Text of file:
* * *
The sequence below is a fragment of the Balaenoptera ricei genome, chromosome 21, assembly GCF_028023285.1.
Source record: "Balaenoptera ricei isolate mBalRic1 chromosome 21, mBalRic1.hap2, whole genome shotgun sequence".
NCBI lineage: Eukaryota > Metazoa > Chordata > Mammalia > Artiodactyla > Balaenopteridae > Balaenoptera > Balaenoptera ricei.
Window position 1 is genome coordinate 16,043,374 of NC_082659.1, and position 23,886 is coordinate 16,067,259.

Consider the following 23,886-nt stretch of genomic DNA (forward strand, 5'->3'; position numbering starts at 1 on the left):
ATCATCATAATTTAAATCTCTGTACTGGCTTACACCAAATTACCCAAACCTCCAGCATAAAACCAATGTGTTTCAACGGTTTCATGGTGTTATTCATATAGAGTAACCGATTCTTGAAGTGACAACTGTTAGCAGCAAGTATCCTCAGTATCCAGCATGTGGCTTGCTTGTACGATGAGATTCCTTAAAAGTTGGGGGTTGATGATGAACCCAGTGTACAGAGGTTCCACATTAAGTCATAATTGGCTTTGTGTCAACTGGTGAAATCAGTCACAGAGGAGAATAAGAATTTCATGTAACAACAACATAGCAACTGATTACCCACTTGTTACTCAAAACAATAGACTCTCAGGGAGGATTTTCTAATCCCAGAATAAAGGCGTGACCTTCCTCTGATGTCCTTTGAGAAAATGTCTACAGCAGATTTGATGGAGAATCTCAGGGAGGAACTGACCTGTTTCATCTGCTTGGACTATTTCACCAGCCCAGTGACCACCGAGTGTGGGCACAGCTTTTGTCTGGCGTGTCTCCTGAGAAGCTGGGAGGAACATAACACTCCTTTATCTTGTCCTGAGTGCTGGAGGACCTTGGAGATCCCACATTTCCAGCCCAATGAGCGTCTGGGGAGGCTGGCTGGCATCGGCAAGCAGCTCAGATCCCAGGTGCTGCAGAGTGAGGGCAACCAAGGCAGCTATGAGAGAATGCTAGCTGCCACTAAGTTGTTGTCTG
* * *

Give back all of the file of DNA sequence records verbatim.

The sequence below is a fragment of the Balaenoptera ricei genome, chromosome 21, assembly GCF_028023285.1.
Source record: "Balaenoptera ricei isolate mBalRic1 chromosome 21, mBalRic1.hap2, whole genome shotgun sequence".
NCBI lineage: Eukaryota > Metazoa > Chordata > Mammalia > Artiodactyla > Balaenopteridae > Balaenoptera > Balaenoptera ricei.
Window position 1 is genome coordinate 16,043,374 of NC_082659.1, and position 23,886 is coordinate 16,067,259.

Consider the following 23,886-nt stretch of genomic DNA (forward strand, 5'->3'; position numbering starts at 1 on the left):
ATCATCATAATTTAAATCTCTGTACTGGCTTACACCAAATTACCCAAACCTCCAGCATAAAACCAATGTGTTTCAACGGTTTCATGGTGTTATTCATATAGAGTAACCGATTCTTGAAGTGACAACTGTTAGCAGCAAGTATCCTCAGTATCCAGCATGTGGCTTGCTTGTACGATGAGATTCCTTAAAAGTTGGGGGTTGATGATGAACCCAGTGTACAGAGGTTCCACATTAAGTCATAATTGGCTTTGTGTCAACTGGTGAAATCAGTCACAGAGGAGAATAAGAATTTCATGTAACAACAACATAGCAACTGATTACCCACTTGTTACTCAAAACAATAGACTCTCAGGGAGGATTTTCTAATCCCAGAATAAAGGCGTGACCTTCCTCTGATGTCCTTTGAGAAAATGTCTACAGCAGATTTGATGGAGAATCTCAGGGAGGAACTGACCTGTTTCATCTGCTTGGACTATTTCACCAGCCCAGTGACCACCGAGTGTGGGCACAGCTTTTGTCTGGCGTGTCTCCTGAGAAGCTGGGAGGAACATAACACTCCTTTATCTTGTCCTGAGTGCTGGAGGACCTTGGAGATCCCACATTTCCAGCCCAATGAGCGTCTGGGGAGGCTGGCTGGCATCGGCAAGCAGCTCAGATCCCAGGTGCTGCAGAGTGAGGGCAACCAAGGCAGCTATGAGAGAATGCTAGCTGCCACTAAGTTGTTGTCTG